Here are some of the major indicators and signals used to support the various theories and methods of trading based on technical analysis:

  • Price history
  • Volume and momentum data
  • Reoccurring chart patterns
  • Moving averages
  • Oscillators
  • Resistance and support levels

How to use technical analysis when trading

Here’s a step-by-step overview explaining how you can use technical analysis for trades:

  1. Open an account. Make sure you have an investment account that allows you to trade with low fees.
  2. Create a plan. Decide which trading method and strategy you want to use.
  3. Research. Carry out your initial research and then decide your trading parameters, including possible entry and exit points.
  4. Set up your trades. Use different order types to make your trading more efficient and automated.
  5. Execute trades. Use your research and knowledge to follow through on your desired trades within a set time frame.

How accurate is technical analysis?

It’s not an exact science. There are no foolproof formulas or tactics because there are so many variables at play with any single investment. That said, skilled traders can often be fairly accurate with a stated margin of error.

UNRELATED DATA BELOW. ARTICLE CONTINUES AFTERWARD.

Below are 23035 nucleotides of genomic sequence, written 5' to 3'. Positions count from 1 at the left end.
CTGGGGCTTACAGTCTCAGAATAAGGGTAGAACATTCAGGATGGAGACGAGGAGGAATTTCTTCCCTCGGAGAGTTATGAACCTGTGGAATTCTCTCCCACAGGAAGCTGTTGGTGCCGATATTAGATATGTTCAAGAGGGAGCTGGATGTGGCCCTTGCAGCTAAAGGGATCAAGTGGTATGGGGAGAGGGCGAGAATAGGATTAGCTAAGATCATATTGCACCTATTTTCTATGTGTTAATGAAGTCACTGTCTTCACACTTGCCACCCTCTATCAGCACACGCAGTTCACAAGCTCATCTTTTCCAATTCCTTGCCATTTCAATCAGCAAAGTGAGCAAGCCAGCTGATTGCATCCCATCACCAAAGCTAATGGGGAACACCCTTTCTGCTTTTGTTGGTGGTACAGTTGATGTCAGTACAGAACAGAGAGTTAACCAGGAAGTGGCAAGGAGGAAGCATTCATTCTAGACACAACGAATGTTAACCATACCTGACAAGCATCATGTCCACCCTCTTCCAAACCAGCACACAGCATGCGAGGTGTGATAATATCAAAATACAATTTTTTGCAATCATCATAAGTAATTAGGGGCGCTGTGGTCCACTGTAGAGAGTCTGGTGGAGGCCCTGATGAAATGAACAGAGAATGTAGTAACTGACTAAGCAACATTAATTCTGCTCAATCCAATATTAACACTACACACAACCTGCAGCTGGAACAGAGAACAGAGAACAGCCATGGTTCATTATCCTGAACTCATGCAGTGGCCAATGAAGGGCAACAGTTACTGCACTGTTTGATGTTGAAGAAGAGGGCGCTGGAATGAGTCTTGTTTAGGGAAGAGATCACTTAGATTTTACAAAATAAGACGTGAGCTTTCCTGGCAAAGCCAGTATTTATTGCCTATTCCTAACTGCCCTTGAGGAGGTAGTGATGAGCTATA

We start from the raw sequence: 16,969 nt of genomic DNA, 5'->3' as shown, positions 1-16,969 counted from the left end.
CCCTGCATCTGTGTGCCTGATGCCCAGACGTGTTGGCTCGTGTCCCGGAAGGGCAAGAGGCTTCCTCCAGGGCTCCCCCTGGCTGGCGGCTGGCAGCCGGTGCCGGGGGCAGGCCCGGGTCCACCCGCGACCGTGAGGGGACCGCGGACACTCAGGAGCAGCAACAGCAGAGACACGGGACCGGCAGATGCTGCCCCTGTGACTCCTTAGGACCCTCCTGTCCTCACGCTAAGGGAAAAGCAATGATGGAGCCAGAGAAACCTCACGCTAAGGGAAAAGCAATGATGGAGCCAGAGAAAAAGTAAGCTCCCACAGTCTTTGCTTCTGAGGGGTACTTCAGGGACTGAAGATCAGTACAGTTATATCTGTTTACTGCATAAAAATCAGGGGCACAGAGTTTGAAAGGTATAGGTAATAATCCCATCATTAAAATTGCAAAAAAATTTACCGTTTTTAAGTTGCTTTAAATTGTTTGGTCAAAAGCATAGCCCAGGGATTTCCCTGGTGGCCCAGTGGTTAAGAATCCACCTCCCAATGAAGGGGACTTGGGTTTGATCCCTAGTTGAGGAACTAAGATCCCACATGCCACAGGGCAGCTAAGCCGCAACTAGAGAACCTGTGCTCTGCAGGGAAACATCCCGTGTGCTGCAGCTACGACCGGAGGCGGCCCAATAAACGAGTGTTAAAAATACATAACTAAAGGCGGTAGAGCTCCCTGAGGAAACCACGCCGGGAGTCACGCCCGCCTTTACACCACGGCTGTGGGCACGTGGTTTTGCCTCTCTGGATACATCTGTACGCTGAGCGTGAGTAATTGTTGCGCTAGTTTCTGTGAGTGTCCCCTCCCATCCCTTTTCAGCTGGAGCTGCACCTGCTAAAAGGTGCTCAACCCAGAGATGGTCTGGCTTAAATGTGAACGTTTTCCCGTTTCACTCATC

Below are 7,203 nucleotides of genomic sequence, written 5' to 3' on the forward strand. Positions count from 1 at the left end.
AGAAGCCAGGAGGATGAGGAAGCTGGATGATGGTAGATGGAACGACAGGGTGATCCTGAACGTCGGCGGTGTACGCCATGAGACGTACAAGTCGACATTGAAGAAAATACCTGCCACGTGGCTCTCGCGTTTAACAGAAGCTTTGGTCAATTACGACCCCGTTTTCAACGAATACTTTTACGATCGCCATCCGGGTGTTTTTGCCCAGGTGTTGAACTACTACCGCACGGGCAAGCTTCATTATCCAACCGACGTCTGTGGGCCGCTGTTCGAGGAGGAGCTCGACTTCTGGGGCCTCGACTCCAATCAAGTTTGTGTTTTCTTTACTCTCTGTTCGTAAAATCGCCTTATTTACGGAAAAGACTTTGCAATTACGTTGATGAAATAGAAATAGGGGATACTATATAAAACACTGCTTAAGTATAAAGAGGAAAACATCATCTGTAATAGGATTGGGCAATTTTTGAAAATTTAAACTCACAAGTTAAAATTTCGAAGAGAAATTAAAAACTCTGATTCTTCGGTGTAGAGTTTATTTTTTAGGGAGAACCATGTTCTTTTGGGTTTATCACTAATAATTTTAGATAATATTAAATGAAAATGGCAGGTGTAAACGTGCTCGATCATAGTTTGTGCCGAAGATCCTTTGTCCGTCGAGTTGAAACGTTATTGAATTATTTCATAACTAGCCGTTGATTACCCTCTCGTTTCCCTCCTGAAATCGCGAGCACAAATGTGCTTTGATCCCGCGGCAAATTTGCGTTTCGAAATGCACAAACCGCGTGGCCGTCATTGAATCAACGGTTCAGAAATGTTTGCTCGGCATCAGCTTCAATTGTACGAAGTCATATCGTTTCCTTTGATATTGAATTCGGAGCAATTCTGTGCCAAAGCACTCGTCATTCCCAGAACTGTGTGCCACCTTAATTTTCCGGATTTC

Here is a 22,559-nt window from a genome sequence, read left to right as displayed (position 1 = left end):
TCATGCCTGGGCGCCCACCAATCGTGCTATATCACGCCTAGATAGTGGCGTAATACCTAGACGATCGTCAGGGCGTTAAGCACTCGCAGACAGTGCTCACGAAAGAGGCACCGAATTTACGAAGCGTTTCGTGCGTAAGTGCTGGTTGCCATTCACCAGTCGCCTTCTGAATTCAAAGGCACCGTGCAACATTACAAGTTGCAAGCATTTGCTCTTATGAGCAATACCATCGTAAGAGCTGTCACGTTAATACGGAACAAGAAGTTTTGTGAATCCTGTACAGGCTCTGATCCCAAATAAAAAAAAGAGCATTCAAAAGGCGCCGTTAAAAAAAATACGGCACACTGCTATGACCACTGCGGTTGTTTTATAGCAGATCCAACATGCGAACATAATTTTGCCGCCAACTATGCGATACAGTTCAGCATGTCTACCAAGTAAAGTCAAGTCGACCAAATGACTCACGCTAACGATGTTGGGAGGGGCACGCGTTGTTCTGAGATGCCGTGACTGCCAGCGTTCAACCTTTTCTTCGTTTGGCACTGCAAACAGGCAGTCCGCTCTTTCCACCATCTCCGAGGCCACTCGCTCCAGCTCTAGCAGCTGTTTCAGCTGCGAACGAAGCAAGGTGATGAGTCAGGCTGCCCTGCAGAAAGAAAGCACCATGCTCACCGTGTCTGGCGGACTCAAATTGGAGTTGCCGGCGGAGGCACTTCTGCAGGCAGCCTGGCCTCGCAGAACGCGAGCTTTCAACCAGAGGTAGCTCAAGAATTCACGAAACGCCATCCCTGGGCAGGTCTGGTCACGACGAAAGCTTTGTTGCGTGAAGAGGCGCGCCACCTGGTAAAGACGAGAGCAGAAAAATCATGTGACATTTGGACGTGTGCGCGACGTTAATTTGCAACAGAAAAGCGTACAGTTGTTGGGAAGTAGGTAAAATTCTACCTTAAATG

Yet, unexpected things can happen in the markets. Unpredictable factors can influence assets. These events are often not accounted for with technical analysis, meaning that the eventual results can fall way outside the estimated price ranges determined by traders.

How important is this type of stock analysis?

These trading methods and systems have heavily influenced many traders throughout the last hundred years or so. For dedicated traders, technical analysis forms the basic principles used to dictate their theories about asset price movements.

Technical analysis is just one tool to keep in your toolbox. It’s not a cheat code that allows you to predict exactly what’s going to happen with stocks. This is why the best traders will layer other forms of research on top of their technical analysis — it helps provide as clear a picture as possible before trading.

Technical analysis vs. fundamental analysis

This is a debate that rages on among investors. What’s best — technical analysis or fundamental analysis? The truth is, neither is definitively superior. Both can play an important role when you’re researching possible trades for stock or other assets.